Sometimes, “it takes a village” just to have a child, nevermind raise one.
Luis Pagan and Lisette Nieves, who live on E. 156th Street, have reached out to the village for help — the entire village of the Bronx. Nieves had a hysterectomy in 2007 after being diagnosed with uterine cancer. Prior to surgery, Nieves had the foresight to have her eggs harvested and frozen, so that one day she and Pagan could have a child.
Now that Nieves has turned 40, they’re ready and eager to have that child, but they’ll need a surrogate, and the cost is daunting. “Surrogacy is ridiculously expensive in the U.S.,” said Pagan, “and we’re not Mark and J.Lo.”
That was how he and Nieves came up with an idea. It would force Nieves to be very public and open about her personal life and medical history, but they would ask Bronxites — anyone and everyone — to donate so that they could afford a surrogate.
They scheduled a large fundraising event at The Gallery Lounge on Bruckner Boulevard, and launched a web site, which they named Celebrate Vida.
“I had just gone to an anti-gun rally, and the slogan was ‘celebrate life,’ which I really liked,” recalled Nieves. “So we embraced the name because I’m a cancer survivor and because, hopefully, we are celebrating the life that we will bring into the world.”
After looking into options, the couple found that surrogacy is illegal in New York City, so their U.S. option would be to go to New Jersey, where they’d pay $75-100,000 for the service.
After more homework, they learned India has a great service for surrogacy, at a third of the cost.
“Still, $30,000 is nothing to sneeze at either,” said Pagan.
A fundraiser seemed like a no-brainer, since it would allow them to pool their resources. Nieves, a community leader working at BronxWorks, has a number of friends all over the borough, while Pagan, an artist, would be able to cull other artists who wanted to show their work.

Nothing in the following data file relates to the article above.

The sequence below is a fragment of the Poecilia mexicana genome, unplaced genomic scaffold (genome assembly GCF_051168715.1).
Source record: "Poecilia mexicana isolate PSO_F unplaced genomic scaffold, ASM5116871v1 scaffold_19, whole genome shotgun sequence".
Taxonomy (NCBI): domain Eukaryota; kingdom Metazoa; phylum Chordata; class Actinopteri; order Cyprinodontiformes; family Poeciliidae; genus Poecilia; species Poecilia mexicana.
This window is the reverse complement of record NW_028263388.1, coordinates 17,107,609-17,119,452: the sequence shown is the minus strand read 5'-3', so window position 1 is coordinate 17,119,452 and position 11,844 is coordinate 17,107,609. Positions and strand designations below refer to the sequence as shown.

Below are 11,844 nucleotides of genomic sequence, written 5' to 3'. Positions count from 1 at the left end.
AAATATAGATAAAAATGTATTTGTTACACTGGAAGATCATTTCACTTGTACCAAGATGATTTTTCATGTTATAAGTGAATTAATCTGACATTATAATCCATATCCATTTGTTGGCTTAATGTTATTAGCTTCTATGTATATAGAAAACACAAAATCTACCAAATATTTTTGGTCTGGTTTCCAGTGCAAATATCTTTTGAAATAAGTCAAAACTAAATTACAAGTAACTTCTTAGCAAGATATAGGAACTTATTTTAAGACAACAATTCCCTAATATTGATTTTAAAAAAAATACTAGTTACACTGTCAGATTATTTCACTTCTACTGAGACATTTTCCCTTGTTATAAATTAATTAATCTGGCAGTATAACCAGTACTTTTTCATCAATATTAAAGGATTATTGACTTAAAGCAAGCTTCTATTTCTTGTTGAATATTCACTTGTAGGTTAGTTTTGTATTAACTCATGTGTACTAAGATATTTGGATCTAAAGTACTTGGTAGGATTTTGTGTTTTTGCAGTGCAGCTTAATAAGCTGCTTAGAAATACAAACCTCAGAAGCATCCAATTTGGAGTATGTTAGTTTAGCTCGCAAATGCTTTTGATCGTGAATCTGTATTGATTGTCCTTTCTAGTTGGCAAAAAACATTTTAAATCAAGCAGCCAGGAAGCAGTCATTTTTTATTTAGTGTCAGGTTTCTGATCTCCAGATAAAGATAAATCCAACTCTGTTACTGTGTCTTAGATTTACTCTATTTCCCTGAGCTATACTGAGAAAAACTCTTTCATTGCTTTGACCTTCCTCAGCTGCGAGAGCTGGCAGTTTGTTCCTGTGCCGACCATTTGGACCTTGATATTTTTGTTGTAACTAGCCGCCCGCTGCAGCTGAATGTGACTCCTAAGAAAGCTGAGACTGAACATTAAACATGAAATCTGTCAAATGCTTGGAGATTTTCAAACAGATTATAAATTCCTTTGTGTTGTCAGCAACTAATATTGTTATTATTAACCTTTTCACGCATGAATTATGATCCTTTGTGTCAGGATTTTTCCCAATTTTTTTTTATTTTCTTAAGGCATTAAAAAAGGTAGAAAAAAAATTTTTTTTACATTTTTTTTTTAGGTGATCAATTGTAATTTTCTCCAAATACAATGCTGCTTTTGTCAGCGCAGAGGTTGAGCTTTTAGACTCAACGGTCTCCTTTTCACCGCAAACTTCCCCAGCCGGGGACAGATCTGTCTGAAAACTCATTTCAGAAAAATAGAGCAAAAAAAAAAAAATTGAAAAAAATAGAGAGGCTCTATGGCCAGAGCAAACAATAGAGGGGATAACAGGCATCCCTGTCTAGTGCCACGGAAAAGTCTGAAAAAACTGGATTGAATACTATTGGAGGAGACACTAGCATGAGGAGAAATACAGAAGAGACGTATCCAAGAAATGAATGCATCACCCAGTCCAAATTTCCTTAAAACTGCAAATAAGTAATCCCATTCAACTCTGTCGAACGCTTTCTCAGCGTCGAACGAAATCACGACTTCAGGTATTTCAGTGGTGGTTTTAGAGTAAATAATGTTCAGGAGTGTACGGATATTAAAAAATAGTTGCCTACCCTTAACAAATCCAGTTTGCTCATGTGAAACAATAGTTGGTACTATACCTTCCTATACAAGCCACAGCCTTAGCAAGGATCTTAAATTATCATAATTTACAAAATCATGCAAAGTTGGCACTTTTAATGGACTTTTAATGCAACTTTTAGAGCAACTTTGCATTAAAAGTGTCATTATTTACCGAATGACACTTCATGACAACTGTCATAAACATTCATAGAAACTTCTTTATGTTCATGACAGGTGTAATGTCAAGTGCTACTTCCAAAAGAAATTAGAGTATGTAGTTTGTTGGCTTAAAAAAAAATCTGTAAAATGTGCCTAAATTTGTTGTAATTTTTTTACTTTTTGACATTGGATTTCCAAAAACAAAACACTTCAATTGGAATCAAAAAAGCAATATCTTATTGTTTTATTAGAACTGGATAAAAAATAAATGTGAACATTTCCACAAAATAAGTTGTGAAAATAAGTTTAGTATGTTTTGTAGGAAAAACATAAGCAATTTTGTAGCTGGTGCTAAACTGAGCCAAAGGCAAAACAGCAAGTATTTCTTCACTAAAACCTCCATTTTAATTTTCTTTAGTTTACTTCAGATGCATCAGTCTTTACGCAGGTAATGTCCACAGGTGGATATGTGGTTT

The fundraiser happened on Friday, August 14, and the results astounded them.
“Honestly, I had no expectations. The event exceeded anything we could have hoped for,” said Pagan. A silent auction was held at the event, with artists selling their art for no profit. Two thousand dollars in art sales all went to the couple. Cash and check donations separate from the auction brought Pagan and Nieves’ take to $6,000 from the 150 people that came out to The Gallery Lounge to help out.
“We made the theme a white party, because it’s kind of spritual,” said Nieves. “Everyone wore white and we also sold T-shirts and had 32 pieces of art on the wall, and we feel so, so grateful.”
One of the 150 attendees was Nieves’ college rommate from freshman year at Wesleyan, Melissa Doty, who flew from West Virginia just to donate. The two had not seen each other in 18 years.
“When I got the invitation for their fundraiser,” Doty said, “I knew if I could support her in her journey to motherhood, why wouldn’t I? I’m a single mom now, so I can identify with giving up your pride and asking for help.”
Nieves and Pagan are now well on their way, and whether they make the entire $30,000 with donations or not, Nieves said that this is happening for sure.
“Before the party, we had $5,000 for this, and now we’re up to nearly 12,” she said. “We may have one more fundraiser at the end of September, but after that, we may take out a loan. This will happen. I know that I will either have a baby or have one on the way by the time I am 41.”
In the months to come, Pagan and Nieves will keep reaching out and, soon, will plan their trip to either New Delhi or Mumbai.